A sunny morning doesn’t always guarantee good weather for the day. Where I grew up is considered tornado country, clear blue skies in the AM hours could be interrupted by a couple of small clouds, which were then followed by bigger and darker clouds. Rain would begin to pour, and then suddenly you would find yourself dealing with a tornado.
I know this pattern all too well from my childhood. I’m not a pessimist; most sunny days are just that—sunny days. However, it’s important to remember this lesson. Being prepared for disaster, even when things are going well, has always stuck with me.
A different kind of storm recently wreaked havoc in the stock market. Like a tornado, it also was preceded by weeks of clear skies. Stocks were seemingly on their way back to previous highs without interruption. Then clouds gathered for a couple days of rocky trading.
On Thursday, June 11, the Dow Jones fell 1,861 points in its worst session since March.
In fact, at the time of the sell-off, it was the fourth worst single day for the Dow in 2020 behind three days back in March. Many analysts, such as those at Citibank, believed the recent rally in stocks was a speculative boom partially driven by day traders hoping to make it rich and ignoring the underlying conditions of the economy. If such conditions were driving a rally, with blind optimism ignoring underlying financial matters, a pullback like last Thursday’s was seemingly inevitable.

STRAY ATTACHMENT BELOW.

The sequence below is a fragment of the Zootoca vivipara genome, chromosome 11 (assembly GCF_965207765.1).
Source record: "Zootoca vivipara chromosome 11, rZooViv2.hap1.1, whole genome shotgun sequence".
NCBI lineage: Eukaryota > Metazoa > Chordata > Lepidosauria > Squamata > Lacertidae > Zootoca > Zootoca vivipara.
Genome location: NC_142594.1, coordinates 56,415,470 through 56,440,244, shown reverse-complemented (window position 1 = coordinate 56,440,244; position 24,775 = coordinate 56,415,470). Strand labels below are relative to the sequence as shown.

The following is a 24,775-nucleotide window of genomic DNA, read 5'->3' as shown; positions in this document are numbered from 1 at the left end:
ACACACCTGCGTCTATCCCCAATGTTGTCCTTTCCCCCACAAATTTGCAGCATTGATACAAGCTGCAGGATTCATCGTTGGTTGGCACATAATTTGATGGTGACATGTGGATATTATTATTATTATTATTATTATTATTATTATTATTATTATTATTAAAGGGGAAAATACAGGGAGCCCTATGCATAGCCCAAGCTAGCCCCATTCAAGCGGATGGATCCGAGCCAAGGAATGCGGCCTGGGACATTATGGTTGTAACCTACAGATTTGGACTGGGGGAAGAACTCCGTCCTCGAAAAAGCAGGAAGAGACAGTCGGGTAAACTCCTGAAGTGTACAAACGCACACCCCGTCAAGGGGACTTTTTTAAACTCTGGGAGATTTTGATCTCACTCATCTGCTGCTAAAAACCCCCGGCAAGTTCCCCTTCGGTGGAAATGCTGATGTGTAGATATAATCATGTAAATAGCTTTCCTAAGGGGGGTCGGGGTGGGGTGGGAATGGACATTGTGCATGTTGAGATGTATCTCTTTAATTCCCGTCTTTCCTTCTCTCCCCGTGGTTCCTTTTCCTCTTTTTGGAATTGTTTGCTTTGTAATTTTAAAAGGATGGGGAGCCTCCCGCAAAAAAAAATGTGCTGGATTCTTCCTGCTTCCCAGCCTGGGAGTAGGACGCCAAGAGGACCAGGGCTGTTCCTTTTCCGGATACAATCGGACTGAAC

Thursday’s stock slump may lead to big trouble. Although experts are predicting an even bigger contraction down the road, there are ways to help prepare for this potential outcome. Unfortunately, many people aren’t taking the proper precautions.
A recent study found that almost 25% of Americans don’t have savings for a home emergency.
These problems have been exacerbated by the recent crisis. The study, conducted by Bankrate, found that 16% of households have taken on more debt and nearly one third of households report lower income since the crisis began.
The fact of the matter is, life sometimes throws a curveball your way—and lack of preparedness can leave you exposed to another sudden drop or incoming calamity. Just when things seem to be going well—that’s often when the proverbial tornado strikes.
The need for a stronger safety net is clearer than ever.
It’s never too early to be prepared. Whether the markets are already in turmoil or there are clear skies, there is no inopportune time to think about how you can hedge your portfolio to help mitigate a potential disaster. With that in mind, now is the time to consider how gold and other precious metals can help shield your portfolio and give you greater peace of mind.